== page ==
On another social topic, Higbie said that while he is “not a big fan of the gay ideology,” which is something he discusses in his book “Battle on the Home Front: A Navy SEAL’s Mission to Save the American Dream,” he supports civil unions and even said in the interview that he could extend that to gay marriage.

“It’s something I personally find morally upsetting, but if they want to do that is totally their prerogative,” Higbie said. “I believe they have the right to a civil union because I believe that is the pursuit of happiness for some people. If you want it, fine, and we can let the church decide on the marriage thing, it’s not a legislative matter. It does not need to be brought up in Congress.”

The establishment

Higbie said he wants people to know exactly where he stands on the issues so there could never be any doubt or confusion.

“That’s how politics needs to be,” Higbie said. “People have become accepting of this ridiculousness of not answering the question and beating around the bush. That shouldn’t be acceptable anymore.”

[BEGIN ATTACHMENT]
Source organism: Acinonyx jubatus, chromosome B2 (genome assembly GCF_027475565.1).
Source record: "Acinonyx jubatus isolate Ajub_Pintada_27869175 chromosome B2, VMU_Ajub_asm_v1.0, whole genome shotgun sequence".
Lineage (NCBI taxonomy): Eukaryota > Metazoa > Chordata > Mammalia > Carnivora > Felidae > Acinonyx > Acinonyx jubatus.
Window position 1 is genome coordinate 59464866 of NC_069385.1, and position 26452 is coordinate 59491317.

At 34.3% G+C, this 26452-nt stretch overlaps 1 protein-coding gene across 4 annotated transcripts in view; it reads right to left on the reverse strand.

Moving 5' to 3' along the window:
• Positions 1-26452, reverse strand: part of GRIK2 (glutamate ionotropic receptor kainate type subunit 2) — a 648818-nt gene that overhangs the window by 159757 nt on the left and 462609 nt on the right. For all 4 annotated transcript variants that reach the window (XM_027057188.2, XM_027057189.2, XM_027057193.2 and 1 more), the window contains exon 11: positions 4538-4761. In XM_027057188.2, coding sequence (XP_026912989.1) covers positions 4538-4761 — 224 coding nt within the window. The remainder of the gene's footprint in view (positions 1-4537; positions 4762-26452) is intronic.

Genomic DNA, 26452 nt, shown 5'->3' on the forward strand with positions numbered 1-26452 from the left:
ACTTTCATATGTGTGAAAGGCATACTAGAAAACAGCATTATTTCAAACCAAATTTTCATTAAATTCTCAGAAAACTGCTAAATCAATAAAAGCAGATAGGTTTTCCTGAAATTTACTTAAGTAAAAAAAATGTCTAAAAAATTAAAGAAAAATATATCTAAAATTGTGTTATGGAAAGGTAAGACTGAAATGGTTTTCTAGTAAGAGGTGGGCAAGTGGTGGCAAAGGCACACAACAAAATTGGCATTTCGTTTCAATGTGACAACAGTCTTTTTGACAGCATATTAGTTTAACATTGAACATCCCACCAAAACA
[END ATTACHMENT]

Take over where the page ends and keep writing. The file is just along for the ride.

And, if elected, don’t expect Higbie to soften his stances either. He said that in 2010, when Debicella first challenged Himes, 18,000 Republicans didn’t vote and he lost by less than 10,000 votes. By giving Republicans more reason to come out and vote by rejecting the middle, he said there can be success.

“I fight a lot of the establishment Republicans here,” Higbie said. “They don’t really care for me that much and they’re always saying you have to moderate, moderate, moderate. I’m tired of moderating. Look where it’s gotten us. President Romney? President McCain? They always say you need to compromise but I’m done compromising. Some things need compromise and I’ve done that but I’m not going to compromise on things that compromise my country.”

Himes and his predecessor, Christopher Shays — though they are of different parties — both have taken pains in their campaigns to run as moderates eager to work with the opposite side in Washington. But Higbie rejects that.